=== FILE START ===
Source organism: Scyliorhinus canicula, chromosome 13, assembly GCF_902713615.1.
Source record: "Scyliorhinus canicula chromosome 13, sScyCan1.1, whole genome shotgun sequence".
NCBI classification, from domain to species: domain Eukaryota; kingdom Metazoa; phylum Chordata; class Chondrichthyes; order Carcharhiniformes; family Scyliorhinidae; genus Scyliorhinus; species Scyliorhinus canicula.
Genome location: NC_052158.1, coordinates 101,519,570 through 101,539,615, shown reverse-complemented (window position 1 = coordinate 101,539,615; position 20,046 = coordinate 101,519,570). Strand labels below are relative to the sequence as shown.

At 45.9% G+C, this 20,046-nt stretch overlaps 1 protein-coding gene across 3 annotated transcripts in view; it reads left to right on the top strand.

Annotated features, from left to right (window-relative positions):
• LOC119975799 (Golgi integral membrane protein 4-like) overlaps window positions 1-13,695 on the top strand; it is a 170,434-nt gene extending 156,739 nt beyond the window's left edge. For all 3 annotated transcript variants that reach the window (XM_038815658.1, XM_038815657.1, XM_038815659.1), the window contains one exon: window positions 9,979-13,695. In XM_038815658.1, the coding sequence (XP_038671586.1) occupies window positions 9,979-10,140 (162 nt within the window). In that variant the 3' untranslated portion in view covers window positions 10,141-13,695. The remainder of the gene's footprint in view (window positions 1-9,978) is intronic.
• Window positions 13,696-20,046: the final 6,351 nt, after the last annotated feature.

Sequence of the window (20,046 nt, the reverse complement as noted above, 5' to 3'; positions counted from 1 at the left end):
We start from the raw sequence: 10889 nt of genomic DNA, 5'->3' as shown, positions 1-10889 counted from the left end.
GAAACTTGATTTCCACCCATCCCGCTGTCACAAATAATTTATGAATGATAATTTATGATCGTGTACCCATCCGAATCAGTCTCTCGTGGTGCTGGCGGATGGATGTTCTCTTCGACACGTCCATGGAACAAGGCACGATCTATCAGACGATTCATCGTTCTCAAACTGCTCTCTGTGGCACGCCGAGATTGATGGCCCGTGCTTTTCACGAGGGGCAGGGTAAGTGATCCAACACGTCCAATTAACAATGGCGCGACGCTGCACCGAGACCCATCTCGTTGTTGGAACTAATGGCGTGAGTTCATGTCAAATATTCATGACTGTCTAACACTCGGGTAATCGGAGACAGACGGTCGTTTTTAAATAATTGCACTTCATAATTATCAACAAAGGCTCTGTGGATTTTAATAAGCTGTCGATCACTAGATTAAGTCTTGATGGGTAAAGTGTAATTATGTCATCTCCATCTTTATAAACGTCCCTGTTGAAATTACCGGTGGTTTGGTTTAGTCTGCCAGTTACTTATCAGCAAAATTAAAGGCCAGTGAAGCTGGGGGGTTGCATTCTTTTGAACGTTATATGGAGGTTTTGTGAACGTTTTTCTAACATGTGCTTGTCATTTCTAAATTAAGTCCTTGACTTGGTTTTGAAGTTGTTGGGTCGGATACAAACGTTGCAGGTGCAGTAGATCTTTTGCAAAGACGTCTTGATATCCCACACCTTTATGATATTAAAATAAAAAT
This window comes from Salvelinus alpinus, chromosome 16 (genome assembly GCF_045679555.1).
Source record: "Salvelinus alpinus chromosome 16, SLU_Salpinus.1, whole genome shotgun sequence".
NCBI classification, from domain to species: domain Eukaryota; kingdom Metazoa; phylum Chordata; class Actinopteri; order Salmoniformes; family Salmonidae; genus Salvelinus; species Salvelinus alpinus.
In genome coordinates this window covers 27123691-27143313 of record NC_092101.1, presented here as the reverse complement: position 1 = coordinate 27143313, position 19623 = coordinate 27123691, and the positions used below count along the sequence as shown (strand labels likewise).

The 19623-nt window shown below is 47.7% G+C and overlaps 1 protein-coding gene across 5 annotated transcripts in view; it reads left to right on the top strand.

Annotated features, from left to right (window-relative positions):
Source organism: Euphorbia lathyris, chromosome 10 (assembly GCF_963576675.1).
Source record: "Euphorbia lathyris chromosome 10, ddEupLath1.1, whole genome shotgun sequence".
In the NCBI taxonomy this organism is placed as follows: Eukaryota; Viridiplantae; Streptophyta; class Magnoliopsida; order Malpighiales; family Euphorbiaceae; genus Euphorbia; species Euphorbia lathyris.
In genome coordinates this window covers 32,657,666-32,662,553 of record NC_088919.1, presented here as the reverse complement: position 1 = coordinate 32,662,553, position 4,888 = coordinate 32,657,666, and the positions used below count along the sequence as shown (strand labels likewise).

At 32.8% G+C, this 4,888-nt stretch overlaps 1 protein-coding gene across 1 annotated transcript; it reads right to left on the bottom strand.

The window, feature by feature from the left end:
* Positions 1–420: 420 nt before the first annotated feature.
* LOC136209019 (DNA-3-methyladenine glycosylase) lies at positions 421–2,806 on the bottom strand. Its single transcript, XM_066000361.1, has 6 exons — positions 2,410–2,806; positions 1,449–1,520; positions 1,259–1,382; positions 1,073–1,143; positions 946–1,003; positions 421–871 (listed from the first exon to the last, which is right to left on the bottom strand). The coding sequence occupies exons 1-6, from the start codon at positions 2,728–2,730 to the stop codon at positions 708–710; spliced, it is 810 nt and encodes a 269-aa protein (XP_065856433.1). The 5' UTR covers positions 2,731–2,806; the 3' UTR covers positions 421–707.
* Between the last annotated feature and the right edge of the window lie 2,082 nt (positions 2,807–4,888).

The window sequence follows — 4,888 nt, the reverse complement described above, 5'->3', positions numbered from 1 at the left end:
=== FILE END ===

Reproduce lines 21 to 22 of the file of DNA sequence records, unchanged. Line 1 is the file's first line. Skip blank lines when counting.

In genome coordinates this window covers 32,657,666-32,662,553 of record NC_088919.1, presented here as the reverse complement: position 1 = coordinate 32,662,553, position 4,888 = coordinate 32,657,666, and the positions used below count along the sequence as shown (strand labels likewise).

At 32.8% G+C, this 4,888-nt stretch overlaps 1 protein-coding gene across 1 annotated transcript; it reads right to left on the bottom strand.